“Contrary to popular belief, breeding isn’t simply about crossing rice types with the same set of ideal traits together,” said Glenn Gregorio, former plant breeder at IRRI who led the development of salt-tolerant varieties. “It’s getting the right combination of ideal traits in a plant, and ensuring that those really do get expressed when the plant is under stress.
“It’s very rare for farmers to consider only one or two traits when thinking about adopting a particular rice variety. Oftentimes, they also check how long it takes to produce grains, how tall it grows, or how resistant it is to pests and diseases,” Dr. Gregorio added. “That’s why it also takes several years of crossing generations of rice types before you get to that stage where a variety can already be released by the national system to be adopted by farmers.”
Salinas 11 is a perfect example of a rice variety that not only has the right genes but appeals to farmers as well. “I didn’t mind the faint reddish color of the grains. I still like the eating quality,” said Mrs. Quimson who is used to varieties with white grains.
“Now, even farmers in other provinces in the Philippines with no problems with salinity are growing Salinas 11, preferring it over popular varieties, because they’re selling it as gourmet rice, which fetches a higher price,” Dr. Gregorio added.
More than one way to beat salinity
In 2014, Apolinar Asa, another farmer from Bohol, tried 18 different salt-tolerant rice varieties, but none of them survived in his field located in Boyoan, Candijay. “I guess salinity was just so high that the rice plants couldn’t stand it,” Mr. Asa remarked.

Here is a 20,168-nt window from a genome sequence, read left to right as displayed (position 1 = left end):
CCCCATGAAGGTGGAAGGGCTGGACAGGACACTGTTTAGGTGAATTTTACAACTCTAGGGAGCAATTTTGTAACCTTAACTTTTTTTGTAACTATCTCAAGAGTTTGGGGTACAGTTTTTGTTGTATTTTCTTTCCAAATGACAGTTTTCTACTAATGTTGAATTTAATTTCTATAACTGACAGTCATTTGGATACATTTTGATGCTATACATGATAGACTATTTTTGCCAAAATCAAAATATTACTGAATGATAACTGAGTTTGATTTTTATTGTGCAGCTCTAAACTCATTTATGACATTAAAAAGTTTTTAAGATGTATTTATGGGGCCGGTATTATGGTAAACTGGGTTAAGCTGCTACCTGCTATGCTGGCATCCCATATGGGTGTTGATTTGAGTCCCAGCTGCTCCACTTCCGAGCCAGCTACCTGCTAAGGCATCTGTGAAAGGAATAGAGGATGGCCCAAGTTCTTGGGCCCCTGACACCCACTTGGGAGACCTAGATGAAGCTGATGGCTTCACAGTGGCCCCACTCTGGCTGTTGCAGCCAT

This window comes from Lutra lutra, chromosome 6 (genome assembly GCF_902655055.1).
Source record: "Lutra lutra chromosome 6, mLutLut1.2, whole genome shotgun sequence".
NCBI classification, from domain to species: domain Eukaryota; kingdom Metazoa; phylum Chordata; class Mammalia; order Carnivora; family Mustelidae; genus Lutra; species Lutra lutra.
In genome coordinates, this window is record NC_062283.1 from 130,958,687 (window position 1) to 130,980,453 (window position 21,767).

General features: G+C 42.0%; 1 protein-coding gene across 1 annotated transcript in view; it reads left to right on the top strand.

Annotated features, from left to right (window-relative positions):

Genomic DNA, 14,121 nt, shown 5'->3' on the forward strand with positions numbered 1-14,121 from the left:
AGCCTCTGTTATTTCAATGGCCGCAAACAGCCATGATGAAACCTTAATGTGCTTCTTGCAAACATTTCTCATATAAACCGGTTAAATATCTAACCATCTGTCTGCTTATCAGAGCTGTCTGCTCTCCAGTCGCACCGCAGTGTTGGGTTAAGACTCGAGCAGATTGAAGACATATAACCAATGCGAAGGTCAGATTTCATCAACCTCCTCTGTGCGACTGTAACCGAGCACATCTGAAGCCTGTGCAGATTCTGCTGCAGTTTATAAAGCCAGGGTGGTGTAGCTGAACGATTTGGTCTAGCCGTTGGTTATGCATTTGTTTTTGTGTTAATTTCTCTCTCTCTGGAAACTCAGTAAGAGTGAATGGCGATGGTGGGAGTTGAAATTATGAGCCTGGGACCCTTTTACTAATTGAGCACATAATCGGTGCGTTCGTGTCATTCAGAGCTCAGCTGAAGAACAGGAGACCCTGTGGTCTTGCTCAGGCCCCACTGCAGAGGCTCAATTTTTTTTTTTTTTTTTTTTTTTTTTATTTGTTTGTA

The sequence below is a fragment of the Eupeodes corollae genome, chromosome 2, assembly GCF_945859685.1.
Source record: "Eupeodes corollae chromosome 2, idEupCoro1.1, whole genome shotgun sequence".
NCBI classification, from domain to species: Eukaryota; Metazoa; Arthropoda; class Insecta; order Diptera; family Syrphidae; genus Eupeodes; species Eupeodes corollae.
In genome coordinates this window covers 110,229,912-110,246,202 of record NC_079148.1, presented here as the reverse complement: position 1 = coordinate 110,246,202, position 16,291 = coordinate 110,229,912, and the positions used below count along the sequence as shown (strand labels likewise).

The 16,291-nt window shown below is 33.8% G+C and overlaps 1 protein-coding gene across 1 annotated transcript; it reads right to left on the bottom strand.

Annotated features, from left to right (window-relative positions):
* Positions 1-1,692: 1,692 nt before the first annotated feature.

Twenty years ago, farmers such as Mr. Asa benefited from an irrigation system running from Gabayan Lake all the way to 13 different villages in Candijay, including Boyoan, located at the farthest end of the irrigation line. The freshwater from the lake helped flush out the salt that encroaching seawater brought into the fields.
“Since the irrigation system broke down, we’ve been able to farm rice only inland,” he said. “We can no longer use what once were productive areas near the coast when our irrigation system was running. The high tide was never a problem then, so long as freshwater was coming out of the irrigation system, which decreased salinity in the fields.”
Since even salt-tolerant rice varieties failed, Mr. Asa and his fellow farmers were forced to adapt to their situation. “Now, we typically delay planting until August, when more chances of storms are brewing on the horizon,” he said. “Some people pray for storms not to happen; we farmers pray otherwise. We have to rely on storms because strong rains—and sometimes floods—help flush away the excess salt.”
But, the changing and erratic climate pattern is taking its toll as well. “Sometimes our little weather predictions don’t come true,” he said. “The storms won’t push through, for example, so 70–75% of our crops fail. But, a new variety called Green Super Rice, which an extension officer asked me to try, was able to survive.”
Green Super Rice (GSR) varieties are a mix of more than 250 different promising rice varieties and hybrids. They have combined tolerances for different stresses and other useful traits so that they can adapt even in harsh conditions.
“I was able to harvest 47 sacks (a sack weighs 45‒50 kilograms) from one of the five GSR varieties I tested on the 0.6 hectare of farmland that I own,” Mr. Asa said. Like Salinas 11, the GSR variety that Mr. Asa planted has more going for it than just salt tolerance. “The eating quality was also good and it didn’t spoil as easily as my other varieties,” he said.
“Several farmers here in our village already asked me for some seeds,” Mr. Asa added. “I think GSR varieties might be able to give us a fighting chance against climate change.”
Ms. Ferrer is science communication specialist at IRRI.